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Wine Traffic #247 For 5 Nov 2004

By Brian Vincent

Table Of Contents


This is the 247th issue of the Wine Weekly News publication. Its main goal is to grab the boards and slide on snow. It also serves to inform you of what's going on around Wine. Wine is an open source implementation of the Windows API on top of X and Unix. Think of it as a Windows compatibility layer. Wine does not require Microsoft Windows, as it is a completely alternative implementation consisting of 100% Microsoft-free code, but it can optionally use native system DLLs if they are available. You can find more info at

Mailing List Stats For This Week

We looked at 185 posts in 667K.

There were 71 different contributors. 42 posted more than once. 33 posted last week too.

The top posters of the week were:

1. Windows Update Region Changes

2 Nov 2004 - 3 Nov 2004 (4 posts) Archive Link: "Update region patch"

Topics: Graphics

People: Alexandre JulliardRein KlazesDimi PaunNewsRein Klaze

Alexandre came up with a large patch for something that's been planned for a while - moving the update region management into the Wine server. There's lots of reasons for it, not the least of which is wrapping up the DLL separation:

Here's the first step of moving the update region management to the server. The refresh on window moves is not optimized yet, so it will probably flicker quite a bit, but things should still be painted properly in the end. If you feel like giving this a try, I'm interested in hearing about any case where things don't repaint correctly.

Rein Klazes took it for a test drive an reported some problems:

  1. Newsbin pro gets into an apparently endless loop when building up its main screen. I've uploaded a +relay,+server trace to
  2. the 'tool tips' windows of Agent news reader do not close until another tool tip is made to appear. They stay open also when switching to other X windows, or even other work spaces.
  3. Calling up a dialog and moving it using the mouse causes lots of repainting of the dialog, it does not without the patch. Just try wine's notepad and the font dialog to see.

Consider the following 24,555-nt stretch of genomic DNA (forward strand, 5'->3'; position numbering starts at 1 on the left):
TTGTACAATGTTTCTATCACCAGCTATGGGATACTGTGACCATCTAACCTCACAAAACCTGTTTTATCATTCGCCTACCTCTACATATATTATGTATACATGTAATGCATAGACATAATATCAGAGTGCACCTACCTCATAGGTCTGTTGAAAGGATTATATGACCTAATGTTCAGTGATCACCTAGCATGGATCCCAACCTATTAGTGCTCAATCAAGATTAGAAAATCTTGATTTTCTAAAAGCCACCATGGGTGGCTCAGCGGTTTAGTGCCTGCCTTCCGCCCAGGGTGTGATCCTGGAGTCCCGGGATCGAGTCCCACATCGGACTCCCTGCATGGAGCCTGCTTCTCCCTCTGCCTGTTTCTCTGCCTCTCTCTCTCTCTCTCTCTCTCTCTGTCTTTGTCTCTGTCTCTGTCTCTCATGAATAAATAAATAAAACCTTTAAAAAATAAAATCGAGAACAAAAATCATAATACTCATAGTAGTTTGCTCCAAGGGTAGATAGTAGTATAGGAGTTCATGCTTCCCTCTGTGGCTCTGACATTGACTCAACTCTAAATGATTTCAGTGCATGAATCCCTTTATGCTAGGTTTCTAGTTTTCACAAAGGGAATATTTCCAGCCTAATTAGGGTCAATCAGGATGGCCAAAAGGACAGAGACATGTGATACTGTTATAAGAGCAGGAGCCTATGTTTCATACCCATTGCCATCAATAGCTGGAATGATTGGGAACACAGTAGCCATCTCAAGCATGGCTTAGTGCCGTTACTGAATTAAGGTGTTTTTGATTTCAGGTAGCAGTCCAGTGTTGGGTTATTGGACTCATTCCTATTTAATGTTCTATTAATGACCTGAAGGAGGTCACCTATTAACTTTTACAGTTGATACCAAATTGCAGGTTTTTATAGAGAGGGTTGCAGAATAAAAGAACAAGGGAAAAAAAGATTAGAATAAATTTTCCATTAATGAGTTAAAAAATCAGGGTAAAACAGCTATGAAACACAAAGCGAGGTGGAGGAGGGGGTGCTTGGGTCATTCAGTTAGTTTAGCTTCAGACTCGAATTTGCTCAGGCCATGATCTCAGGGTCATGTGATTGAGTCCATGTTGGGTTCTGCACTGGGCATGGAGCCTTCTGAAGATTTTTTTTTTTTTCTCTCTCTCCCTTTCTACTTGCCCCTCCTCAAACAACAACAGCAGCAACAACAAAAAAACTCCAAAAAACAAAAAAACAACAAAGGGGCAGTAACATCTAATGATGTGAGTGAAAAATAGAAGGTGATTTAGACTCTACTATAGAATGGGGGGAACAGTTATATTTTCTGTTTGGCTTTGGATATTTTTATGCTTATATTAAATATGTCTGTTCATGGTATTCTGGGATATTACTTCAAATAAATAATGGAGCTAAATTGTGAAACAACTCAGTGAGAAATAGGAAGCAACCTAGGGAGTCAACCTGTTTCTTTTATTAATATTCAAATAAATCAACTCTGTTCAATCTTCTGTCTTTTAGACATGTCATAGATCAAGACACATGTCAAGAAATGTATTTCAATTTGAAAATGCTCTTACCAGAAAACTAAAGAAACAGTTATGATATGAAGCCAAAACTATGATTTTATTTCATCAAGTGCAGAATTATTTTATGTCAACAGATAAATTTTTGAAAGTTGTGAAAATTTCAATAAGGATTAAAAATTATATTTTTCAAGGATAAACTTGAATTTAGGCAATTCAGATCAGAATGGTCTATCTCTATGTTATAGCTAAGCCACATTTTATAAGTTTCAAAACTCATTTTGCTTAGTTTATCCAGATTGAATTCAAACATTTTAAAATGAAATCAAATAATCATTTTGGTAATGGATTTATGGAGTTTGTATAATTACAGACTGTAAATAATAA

Dimi Paun reported some problems he had reported a long time ago still persisted even with the patch. Alexandre pointed out that could be expected, " No, it's not supposed to fix anything; at this point the goal is to avoid introducing too many new bugs. Fixing the old ones will come later..."

2. InstallShield Status

31 Oct 2004 - 2 Nov 2004 (3 posts) Archive Link: "COM / Installshield status?"

Topics: Status Updates

People: Dan KegelMike HearnTony Lambregts

Installers can be a pain to run under Wine. Often it's harder to make the installation program run than the actual program after it gets installed. Support has certainly improved over the past few years and we've gone from no-chance of installation to, well, a chance. It led Dan Kegel to wonder what the current status on all this is, " what's the current status of Installshield support, and how much work would it be to fully support Installshield-based installers? I don't see any open Installshield bug reports, maybe I should file one against the apps I have that don't install at the moment. (Or would that be overkill?)"

Tony Lambregts pointed out Bugzilla does have reports of failures. If you look in the AppDB under InstallShield extractor there are instructions for tracking down the related Bugzilla entries. Mike Hearn followed up with a detailed explanation of where InstallShield stands:

Rob and I did some work on InstallShield for iTunes a few months ago, since then AFAIK no work has been done.

Status back then was that the InstallShield 7/MSI hybrid installers worked pretty well, the bug I chased for nearly a week was refcounting related (the backend wasn't shutting down) and since that was fixed I believe it works pretty well.

The other main problems I'm aware of are:

Apart from those two there are mostly just generic issues - InstallShield contains its own scripting language which heavily exercises the variant APIs, so it sometimes shows up problems with them. I believe Marcus found an issue with them thanks to InstallShield recently.

In other words, InstallShield should work though it might not be pretty.

There may be installers out there which don't work, I'd like to start nailing them once I get back to Wine hacking. I don't know if I'll get time however. Also, Murphy continues to smack me down w.r.t internet connection, the ISP sent me the wrong type of modem and yesterday I discovered the phone socket I was going to connect the modem to doesn't actually work :(

3. Fun With Signals

3 Nov 2004 - 5 Nov 2004 (8 posts) Archive Link: "Re: ez-cdda sleep"

Topics: Architecture